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How I know more.

Posted on by Nayive Kalkach

Volume 31 - Issue 1 -Winter 2015

Volume 31 - Issue 1 -Winter 2015

Volume 31 - Issue 2 - Spring 2015

Volume 31 - Issue 2 - Spring 2015

I always like to keep up to date in whatever is new in design. Not only on who won the latest competition or what new cool project Interior Design Magazine has but also in the design research matter. It turns out that I am a huge believer in creating a design based on research and educated decisions rather than pure aesthetics which took me to investigate if there were any publications, blogs or websites where I could get this kind of information. Luckily, I found something in the library of my school (who would have thought?) that is very interesting.

 Design Issues "provokes inquiry into the cultural and intellectual issues surrounding design."as their website states. Not only graphic design or industrial design but design as a whole. 

It makes you think in-depth about  design history, human-computer interface, service design, organization design, etc. There are no pictures of pretty furniture or objects (maybe some explanatory charts) but it is full of rich content that could open a nice discussion between you and your designer peers or could be good reference material for you next project.

Forget about the boring 30+ pages studies where you lose track after reading three pages, this academic journal is easy enough to be understood by anybody with interest in the profession and extensive enough to give you insights and a different way of thinking about design. The journal has an online and a physical version. It is published under the MIT Press Journals and comes out quarterly.

Not convinced? Wander in their website , read some of their abstracts and I am sure you will find the same value in it that I did.   

The mystery of the Cheesecake Factory.

Posted on by Nayive Kalkach

Every time I go to The Cheesecake Factory (Union Square, SF) I get out with a satisfied stomach but with a very unsatisfied eye.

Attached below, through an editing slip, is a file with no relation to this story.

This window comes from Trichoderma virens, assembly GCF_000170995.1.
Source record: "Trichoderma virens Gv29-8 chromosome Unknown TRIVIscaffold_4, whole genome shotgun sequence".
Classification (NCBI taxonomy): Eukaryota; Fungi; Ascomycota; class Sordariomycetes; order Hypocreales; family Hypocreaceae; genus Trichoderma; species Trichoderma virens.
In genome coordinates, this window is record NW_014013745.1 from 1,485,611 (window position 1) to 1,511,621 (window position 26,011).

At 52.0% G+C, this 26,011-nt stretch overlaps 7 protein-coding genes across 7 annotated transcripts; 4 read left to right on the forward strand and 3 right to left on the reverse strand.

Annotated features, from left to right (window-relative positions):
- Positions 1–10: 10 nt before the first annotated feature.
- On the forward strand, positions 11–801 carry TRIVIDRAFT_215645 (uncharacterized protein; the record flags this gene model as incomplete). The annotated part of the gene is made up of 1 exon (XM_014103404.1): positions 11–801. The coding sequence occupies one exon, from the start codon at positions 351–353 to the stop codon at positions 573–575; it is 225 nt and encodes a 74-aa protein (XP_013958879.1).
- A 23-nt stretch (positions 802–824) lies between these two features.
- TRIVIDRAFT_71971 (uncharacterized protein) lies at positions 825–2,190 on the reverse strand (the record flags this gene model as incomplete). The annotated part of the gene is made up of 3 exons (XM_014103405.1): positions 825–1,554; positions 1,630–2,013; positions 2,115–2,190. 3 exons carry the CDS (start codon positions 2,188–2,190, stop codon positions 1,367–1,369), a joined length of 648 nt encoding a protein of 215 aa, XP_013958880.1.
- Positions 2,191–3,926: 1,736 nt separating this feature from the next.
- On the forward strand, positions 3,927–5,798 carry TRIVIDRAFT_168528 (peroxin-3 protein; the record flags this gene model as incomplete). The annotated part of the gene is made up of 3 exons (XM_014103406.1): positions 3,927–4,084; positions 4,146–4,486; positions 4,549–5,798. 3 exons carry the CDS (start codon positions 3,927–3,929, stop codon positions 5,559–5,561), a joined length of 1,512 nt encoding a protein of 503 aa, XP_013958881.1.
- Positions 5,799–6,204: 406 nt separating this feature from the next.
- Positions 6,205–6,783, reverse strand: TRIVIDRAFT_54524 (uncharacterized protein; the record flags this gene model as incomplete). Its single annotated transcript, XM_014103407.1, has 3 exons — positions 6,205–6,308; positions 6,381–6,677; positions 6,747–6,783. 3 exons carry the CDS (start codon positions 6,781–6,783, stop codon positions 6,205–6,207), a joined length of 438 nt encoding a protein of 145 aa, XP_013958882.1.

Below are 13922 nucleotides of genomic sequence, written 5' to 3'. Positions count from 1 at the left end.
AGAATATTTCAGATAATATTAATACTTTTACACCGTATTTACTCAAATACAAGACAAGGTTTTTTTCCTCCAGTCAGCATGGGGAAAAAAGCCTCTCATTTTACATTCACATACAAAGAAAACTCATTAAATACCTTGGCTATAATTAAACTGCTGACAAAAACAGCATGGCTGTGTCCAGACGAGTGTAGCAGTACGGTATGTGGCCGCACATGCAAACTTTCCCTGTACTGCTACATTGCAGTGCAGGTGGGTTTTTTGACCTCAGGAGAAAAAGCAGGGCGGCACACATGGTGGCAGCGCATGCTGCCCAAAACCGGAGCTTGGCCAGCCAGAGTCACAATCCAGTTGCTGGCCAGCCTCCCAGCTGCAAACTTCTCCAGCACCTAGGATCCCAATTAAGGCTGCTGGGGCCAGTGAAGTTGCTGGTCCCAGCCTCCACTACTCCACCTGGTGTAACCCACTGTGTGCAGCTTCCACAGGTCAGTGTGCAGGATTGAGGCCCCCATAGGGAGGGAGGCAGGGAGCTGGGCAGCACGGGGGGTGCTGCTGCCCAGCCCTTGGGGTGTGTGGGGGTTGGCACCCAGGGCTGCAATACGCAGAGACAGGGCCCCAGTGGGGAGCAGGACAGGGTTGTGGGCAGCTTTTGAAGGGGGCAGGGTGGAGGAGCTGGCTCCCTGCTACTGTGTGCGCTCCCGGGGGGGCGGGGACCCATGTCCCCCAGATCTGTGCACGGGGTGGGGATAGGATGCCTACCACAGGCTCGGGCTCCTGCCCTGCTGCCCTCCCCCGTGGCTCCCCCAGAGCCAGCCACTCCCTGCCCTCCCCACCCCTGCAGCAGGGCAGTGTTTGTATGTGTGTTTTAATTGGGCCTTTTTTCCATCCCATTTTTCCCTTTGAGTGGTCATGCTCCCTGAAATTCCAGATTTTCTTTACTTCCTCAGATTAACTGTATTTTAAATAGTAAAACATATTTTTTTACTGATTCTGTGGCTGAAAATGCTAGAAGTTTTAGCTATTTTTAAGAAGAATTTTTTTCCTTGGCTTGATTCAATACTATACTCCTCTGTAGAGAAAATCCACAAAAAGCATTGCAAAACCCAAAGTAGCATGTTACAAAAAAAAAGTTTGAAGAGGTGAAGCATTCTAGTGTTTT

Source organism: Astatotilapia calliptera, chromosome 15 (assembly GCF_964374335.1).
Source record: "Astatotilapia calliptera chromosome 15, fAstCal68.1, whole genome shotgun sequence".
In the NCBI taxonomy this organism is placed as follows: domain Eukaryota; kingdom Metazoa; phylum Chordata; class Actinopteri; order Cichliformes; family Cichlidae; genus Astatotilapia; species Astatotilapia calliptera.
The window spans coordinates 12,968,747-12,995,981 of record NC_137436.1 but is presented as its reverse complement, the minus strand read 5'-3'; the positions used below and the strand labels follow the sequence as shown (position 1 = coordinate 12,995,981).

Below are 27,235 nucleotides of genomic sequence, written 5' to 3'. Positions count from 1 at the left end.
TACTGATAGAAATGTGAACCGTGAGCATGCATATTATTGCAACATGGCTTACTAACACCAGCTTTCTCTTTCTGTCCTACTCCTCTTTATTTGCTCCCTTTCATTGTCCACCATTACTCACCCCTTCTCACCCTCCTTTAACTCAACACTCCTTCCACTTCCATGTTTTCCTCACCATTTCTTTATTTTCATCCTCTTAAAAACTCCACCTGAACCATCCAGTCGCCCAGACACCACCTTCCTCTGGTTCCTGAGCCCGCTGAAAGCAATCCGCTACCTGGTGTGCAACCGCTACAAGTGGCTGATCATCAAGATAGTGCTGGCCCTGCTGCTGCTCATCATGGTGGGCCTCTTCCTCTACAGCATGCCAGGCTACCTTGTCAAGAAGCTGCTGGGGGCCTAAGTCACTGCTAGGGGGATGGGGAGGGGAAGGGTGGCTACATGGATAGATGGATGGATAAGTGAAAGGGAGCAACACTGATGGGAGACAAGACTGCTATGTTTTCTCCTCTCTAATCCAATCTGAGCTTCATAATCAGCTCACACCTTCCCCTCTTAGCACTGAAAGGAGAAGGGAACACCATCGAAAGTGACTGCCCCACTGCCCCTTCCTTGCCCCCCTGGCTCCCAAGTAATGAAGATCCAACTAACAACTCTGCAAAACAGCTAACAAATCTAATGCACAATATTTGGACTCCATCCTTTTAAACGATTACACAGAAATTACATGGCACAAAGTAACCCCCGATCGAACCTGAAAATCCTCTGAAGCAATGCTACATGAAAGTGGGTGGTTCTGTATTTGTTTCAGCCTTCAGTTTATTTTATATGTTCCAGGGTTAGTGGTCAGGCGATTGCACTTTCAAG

Why is these restaurant so badly designed? I have been trying to figure out what the concept is for a while and fearing that I am the only one that doesn´t like it I asked some of my designer friends. Turns out we share the exact same opinion:  intense yellow and brown placed in every surface and corner, columns with faces on top, bad painted leafs and an extensive combination of textures isn't suitable for a place that claims to have a "warm, comfortable setting".  

Add poor space design ( I counted ten times in five minutes that waiters bumped into each other and into me while waiting for my drink) and a small waiting area  packed with hungry customers and this place becomes a huge mess. Luckily, the food is good enough to keep some people waiting while others (like me) are hoping to get their drinks as fast as possible to get out of that ocean of customers, waiters, food and ugly yellow.

If anybody supports the design decisions behind this restaurant, please let me know. We can have a nice chat.

Oh Yellow. tell us why you are here and why you are so intense. I would expect that since the location is on the top floor of the building, natural light would be greater.

Oh Yellow. tell us why you are here and why you are so intense. I would expect that since the location is on the top floor of the building, natural light would be greater.

As promised, Yellows and Browns with details of leafs  topped with old-looking paint. (I get that the broken paint and finish is on purpose, but why?)

As promised, Yellows and Browns with details of leafs  topped with old-looking paint. (I get that the broken paint and finish is on purpose, but why?)